1Using a cleaver or kitchen scissors, break up the carcass into several smaller pieces so that they will fit in an even layer in the bottom of a large pot or Dutch oven; set aside.
2Heat the oil in the pot over medium-high heat until shimmering. Add the carcass pieces and cook, turning occasionally, until lightly browned all over, about 8 minutes.
3Add the remaining ingredients and stir to combine, scraping up any browned bits from the bottom of the pot with a wooden spoon. Bring to a simmer (do not let the stock come to a boil).
4Reduce the heat to low and continue to simmer, occasionally skimming any scum off the surface of the stock using a large spoon. Cook, adjusting the heat as necessary to keep the stock at a simmer, until the flavors have developed, about 1 1/2 hours.
5Remove and discard any large pieces of carcass. Set a fine-mesh strainer over a 2-quart saucepan and pour the stock through the strainer. Discard the contents of the strainer. (At this point, the stock can be cooled to room temperature and refrigerated in a container with a tightfitting lid for up to 3 days or frozen for up to 1 month.)
Once you've used all your leftover Thanksgiving turkey in sandwiches and soups, don't throw out the bones! Use them to make a nice turkey stock you can freeze for up to 3 months, and use in any recipe that calls for chicken stock. Get the recipe.
Most granola is a fancy twist on toasted oats—consider that when contemplating the exorbitant prices retailers charge for it. The thing is, granola is incredibly easy to make at home, and for a fraction of the cost. This recipe is a granola base to which you can add whatever dried fruit, nuts, or other tasty bits make you happy. Feel free to tweak this with other spices, a little less honey, more salt—it’s quite forgiving, and customizing your own blend is the fun of making your own. If you want to experiment even further, try using other rolled grains such as spelt or barley and wheat instead of oats. Read more.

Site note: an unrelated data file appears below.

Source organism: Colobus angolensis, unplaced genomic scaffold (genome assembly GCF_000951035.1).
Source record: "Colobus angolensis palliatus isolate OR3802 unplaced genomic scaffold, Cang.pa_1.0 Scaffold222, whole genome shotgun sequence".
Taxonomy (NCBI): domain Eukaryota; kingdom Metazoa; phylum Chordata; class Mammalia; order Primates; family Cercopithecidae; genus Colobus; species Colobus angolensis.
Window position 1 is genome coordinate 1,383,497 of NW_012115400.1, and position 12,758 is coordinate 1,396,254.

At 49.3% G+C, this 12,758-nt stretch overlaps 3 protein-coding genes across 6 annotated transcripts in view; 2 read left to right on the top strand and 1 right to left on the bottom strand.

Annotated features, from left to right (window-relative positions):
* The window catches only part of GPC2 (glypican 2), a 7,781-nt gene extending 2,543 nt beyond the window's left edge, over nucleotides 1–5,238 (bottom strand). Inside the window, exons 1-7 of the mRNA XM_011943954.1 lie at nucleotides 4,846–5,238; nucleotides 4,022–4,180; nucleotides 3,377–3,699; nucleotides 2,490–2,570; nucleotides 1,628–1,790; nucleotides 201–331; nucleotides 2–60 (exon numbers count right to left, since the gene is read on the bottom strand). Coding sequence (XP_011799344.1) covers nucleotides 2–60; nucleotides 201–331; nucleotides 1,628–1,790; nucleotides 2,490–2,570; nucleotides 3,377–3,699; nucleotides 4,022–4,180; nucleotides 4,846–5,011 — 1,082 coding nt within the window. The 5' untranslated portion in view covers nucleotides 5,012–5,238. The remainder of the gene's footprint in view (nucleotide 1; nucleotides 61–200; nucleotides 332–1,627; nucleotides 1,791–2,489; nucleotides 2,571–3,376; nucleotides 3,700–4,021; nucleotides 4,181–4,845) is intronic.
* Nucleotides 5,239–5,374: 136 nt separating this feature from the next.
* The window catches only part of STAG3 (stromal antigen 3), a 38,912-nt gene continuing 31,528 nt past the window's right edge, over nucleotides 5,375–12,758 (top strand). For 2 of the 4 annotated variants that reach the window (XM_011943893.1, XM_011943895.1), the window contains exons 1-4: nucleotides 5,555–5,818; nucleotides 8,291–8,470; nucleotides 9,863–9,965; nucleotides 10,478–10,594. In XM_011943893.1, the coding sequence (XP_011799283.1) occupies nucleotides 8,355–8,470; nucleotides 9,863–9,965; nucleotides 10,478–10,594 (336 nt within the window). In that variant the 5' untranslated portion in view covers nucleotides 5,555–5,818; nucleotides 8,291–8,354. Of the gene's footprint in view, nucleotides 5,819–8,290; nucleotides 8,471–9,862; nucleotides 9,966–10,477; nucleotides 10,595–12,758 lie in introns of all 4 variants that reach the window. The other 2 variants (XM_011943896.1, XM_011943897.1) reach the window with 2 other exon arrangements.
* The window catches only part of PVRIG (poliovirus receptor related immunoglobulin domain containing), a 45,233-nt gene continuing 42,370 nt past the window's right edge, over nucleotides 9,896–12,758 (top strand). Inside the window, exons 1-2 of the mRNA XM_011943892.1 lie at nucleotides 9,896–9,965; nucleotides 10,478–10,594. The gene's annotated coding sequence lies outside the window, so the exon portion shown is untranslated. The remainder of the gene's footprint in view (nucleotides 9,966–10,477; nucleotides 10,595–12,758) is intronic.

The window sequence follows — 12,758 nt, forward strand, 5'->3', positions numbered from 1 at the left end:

Caramelized onions add a great sweet and savory note to all sorts of dishes, from dips and salads to omelets and pizzas, and they're a must for good French onion soup.The only difficult thing about making them is the wait, but you can't rush deep golden-brown perfection. Read more.
Homemade whipped cream is so easy, and so much better than the stuff in tubs and cans. Perfect proportions of heavy cream, sugar, and vanilla are whipped just until medium peaks form; easy to customize and ready to top any dessert or drink you can dream up. Get the recipe.